Mitochondria transmit signals to the immune system

Mitochondria are best known for providing energy to our cells. These “cellular powerhouses” apparently also fulfill an important function in signal transduction in the innate immune system: a new study shows that the cellular organelles regulate the so-called NF-κB signaling pathway. It helps fight pathogens, causes inflammation and is also involved in various processes in the central nervous system.

Mitochondria are responsible for cellular respiration in our body cells and are therefore considered the powerhouses of cells. However, recent research suggests that their function goes beyond providing energy: Among other things, they are involved in the regulation of programmed cell death and can also inform other components of the cell about their own state using various signaling pathways. In addition, there is increasing evidence that they also affect the processes of the immune system.

Effective regulation

“Until now, however, the mechanisms by which mitochondria influence signal transduction have been poorly understood,” reports the team led by Zhixiao Wu from Ruhr University Bochum. To find out more precisely what role mitochondria play in our immune system, researchers used cell lines from humans and mice to analyze how mitochondria and related proteins influence important signaling pathways. They discovered that cellular powerhouses are involved in the regulation of the so-called NF-κB signaling pathway. NF-κB is a transcription factor that regulates the expression of many different genes in our body. In the central nervous system, it is involved in synaptic plasticity, among other things. This signaling pathway is also an important part of our innate immune system.

“Depending on the triggering stimulus and cell type, NF-κB protects cells from cell death and produces more proteins that help eliminate bacteria and viruses,” explains Wu’s colleague Konstanze Winklhofer. However, with prolonged activation, this actually protective signaling pathway can also cause chronic inflammation. “Effective regulation of these signaling processes is therefore of great medical importance to prevent pathological processes resulting from ineffective or excessive activation of NF-κB,” says Winklhofer.

Mobile with a large surface area

The NF-κB signaling pathway is activated, among other things, by the signaling substance TNF. Wu and her team added this signaling substance to cell cultures and minutes later isolated the mitochondria. They found that the treatment resulted in the formation of a signaling complex on the mitochondrial membrane that is important for the activation of NF-κB. This was stabilized by, among other things, the mitochondrial protein PINK1. “Because of the large surface area of ​​the mitochondria, this amplifies the signal,” explains Winklhofer. “Mitochondria also have another property that predisposes them to signal transduction organelles: They are mobile and can anchor to motor proteins in the cell.”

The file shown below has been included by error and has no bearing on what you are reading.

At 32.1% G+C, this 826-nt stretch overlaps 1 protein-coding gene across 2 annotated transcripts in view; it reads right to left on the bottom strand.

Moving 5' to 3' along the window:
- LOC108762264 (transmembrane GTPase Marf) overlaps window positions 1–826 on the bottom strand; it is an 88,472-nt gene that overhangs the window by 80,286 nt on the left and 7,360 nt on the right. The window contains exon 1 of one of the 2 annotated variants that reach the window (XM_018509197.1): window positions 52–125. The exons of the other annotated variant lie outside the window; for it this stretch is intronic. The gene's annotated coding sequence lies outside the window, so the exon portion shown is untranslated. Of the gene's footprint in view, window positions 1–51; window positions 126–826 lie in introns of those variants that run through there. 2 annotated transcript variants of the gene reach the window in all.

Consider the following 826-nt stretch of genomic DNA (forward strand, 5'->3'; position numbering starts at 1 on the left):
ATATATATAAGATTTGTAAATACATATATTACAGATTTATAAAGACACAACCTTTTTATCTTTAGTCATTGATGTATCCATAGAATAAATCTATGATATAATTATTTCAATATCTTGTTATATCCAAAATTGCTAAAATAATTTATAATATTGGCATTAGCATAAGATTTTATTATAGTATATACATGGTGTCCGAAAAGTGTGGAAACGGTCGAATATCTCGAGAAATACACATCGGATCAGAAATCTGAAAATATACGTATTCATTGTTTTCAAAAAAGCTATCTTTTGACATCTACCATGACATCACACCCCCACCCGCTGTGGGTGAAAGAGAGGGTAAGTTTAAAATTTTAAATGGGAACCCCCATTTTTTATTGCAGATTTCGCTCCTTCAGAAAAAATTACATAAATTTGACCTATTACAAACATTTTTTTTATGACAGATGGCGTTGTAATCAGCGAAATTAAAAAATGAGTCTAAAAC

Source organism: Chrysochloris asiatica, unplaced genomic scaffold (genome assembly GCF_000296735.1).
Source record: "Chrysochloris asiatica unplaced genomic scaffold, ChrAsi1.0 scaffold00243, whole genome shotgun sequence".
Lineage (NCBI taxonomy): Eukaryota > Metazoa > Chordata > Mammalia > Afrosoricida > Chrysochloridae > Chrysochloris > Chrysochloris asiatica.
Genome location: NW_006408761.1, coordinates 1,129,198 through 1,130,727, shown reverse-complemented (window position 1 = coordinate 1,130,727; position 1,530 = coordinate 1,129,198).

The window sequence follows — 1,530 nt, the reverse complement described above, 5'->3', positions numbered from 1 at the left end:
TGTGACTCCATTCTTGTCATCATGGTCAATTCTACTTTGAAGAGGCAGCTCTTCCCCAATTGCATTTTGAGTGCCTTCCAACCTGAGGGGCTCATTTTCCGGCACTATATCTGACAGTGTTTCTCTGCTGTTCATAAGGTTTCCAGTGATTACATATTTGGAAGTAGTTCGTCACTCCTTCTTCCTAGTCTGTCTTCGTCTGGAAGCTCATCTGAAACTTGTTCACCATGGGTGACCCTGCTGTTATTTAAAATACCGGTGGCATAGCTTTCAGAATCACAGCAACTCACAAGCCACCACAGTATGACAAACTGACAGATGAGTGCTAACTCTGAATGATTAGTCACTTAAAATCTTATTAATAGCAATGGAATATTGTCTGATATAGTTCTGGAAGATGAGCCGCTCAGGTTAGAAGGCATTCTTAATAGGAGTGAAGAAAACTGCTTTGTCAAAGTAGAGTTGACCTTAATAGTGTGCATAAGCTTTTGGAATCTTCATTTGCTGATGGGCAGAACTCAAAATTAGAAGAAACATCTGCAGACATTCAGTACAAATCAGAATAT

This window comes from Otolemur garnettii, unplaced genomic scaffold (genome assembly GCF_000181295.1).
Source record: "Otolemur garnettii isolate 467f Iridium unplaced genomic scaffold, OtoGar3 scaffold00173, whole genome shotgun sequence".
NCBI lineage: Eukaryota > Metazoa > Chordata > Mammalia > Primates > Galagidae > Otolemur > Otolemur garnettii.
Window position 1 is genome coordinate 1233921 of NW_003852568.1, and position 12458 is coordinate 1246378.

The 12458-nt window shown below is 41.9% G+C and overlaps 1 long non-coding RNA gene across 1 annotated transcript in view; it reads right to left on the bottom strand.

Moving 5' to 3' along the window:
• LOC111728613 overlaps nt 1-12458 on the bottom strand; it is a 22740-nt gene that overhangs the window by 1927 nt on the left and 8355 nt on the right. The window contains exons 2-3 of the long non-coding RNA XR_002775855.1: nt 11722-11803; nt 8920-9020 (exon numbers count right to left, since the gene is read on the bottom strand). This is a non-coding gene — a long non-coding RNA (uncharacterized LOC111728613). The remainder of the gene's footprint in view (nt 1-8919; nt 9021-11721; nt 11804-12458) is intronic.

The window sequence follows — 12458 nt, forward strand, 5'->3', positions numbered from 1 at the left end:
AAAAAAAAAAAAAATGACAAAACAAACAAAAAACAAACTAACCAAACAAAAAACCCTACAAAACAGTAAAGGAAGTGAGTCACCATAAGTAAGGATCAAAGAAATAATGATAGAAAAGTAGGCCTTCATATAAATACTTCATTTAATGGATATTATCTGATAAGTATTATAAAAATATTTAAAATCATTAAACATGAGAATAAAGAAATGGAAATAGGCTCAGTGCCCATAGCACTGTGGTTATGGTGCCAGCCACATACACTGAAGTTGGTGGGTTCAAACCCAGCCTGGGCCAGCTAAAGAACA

In fact, in further experiments, the research team found that the contact area between mitochondria and the cell nucleus increased in cells with an activated NF-κB signaling pathway. Mitochondria seem to transport the activated transcription factor NF-κB close to the cell nucleus and thereby facilitate its reaching the site of action on DNA. According to the study, in addition to this signal-amplifying effect, mitochondria also have a down-regulation function: Wu and her team also identified an enzyme on the surface of mitochondria that reverses changes in certain proteins that are necessary for activation. and thus the firefights prevented them from reacting.

The interface between the nervous system and the immune system

The involvement of the mitochondrial protein PINK1 is also relevant with regard to neurological diseases such as Parkinson’s disease, the team explains. Due to its stabilizing function, it normally prevents the initiation of controlled cell death. However, in Parkinson’s disease, the corresponding gene is mutated so that PINK1 is not functional. “Our data explain why loss of PINK1 function leads to increased cell death of nerve cells under stress conditions,” says Winklhofer. “The finding that Parkinson’s disease patients with mutations in the PINK1 gene are more susceptible to various infections caused by intracellular pathogens is remarkable. Our findings also contribute to a better understanding of the interface between the nervous system and the immune system.”

Source: Zhixiao Wu (Ruhr University Bochum) et al., EMBO Journal, in press, doi: 10.1101/2022.05.27.493704

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